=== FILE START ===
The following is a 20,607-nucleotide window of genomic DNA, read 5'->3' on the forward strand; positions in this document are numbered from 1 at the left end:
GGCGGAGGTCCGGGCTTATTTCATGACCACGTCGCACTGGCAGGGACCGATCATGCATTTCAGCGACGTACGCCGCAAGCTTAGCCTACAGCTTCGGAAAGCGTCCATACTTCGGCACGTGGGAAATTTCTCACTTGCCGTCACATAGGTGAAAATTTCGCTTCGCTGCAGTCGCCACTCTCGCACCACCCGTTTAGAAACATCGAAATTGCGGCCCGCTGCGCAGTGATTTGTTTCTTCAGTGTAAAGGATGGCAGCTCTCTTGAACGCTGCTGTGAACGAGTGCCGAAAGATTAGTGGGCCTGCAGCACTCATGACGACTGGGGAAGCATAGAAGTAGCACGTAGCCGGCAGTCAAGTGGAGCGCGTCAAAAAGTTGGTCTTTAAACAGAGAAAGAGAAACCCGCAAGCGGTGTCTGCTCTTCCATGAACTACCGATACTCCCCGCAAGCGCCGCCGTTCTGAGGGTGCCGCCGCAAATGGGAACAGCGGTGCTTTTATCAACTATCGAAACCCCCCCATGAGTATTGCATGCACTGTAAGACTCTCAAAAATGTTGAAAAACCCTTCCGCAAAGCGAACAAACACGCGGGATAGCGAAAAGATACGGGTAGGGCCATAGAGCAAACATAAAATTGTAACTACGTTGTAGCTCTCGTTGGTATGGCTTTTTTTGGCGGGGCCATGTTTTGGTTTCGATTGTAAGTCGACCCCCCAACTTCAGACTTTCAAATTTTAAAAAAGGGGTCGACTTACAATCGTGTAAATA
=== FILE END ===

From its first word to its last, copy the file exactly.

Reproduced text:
The following is a 20,607-nucleotide window of genomic DNA, read 5'->3' on the forward strand; positions in this document are numbered from 1 at the left end:
GGCGGAGGTCCGGGCTTATTTCATGACCACGTCGCACTGGCAGGGACCGATCATGCATTTCAGCGACGTACGCCGCAAGCTTAGCCTACAGCTTCGGAAAGCGTCCATACTTCGGCACGTGGGAAATTTCTCACTTGCCGTCACATAGGTGAAAATTTCGCTTCGCTGCAGTCGCCACTCTCGCACCACCCGTTTAGAAACATCGAAATTGCGGCCCGCTGCGCAGTGATTTGTTTCTTCAGTGTAAAGGATGGCAGCTCTCTTGAACGCTGCTGTGAACGAGTGCCGAAAGATTAGTGGGCCTGCAGCACTCATGACGACTGGGGAAGCATAGAAGTAGCACGTAGCCGGCAGTCAAGTGGAGCGCGTCAAAAAGTTGGTCTTTAAACAGAGAAAGAGAAACCCGCAAGCGGTGTCTGCTCTTCCATGAACTACCGATACTCCCCGCAAGCGCCGCCGTTCTGAGGGTGCCGCCGCAAATGGGAACAGCGGTGCTTTTATCAACTATCGAAACCCCCCCATGAGTATTGCATGCACTGTAAGACTCTCAAAAATGTTGAAAAACCCTTCCGCAAAGCGAACAAACACGCGGGATAGCGAAAAGATACGGGTAGGGCCATAGAGCAAACATAAAATTGTAACTACGTTGTAGCTCTCGTTGGTATGGCTTTTTTTGGCGGGGCCATGTTTTGGTTTCGATTGTAAGTCGACCCCCCAACTTCAGACTTTCAAATTTTAAAAAAGGGGTCGACTTACAATCGTGTAAATA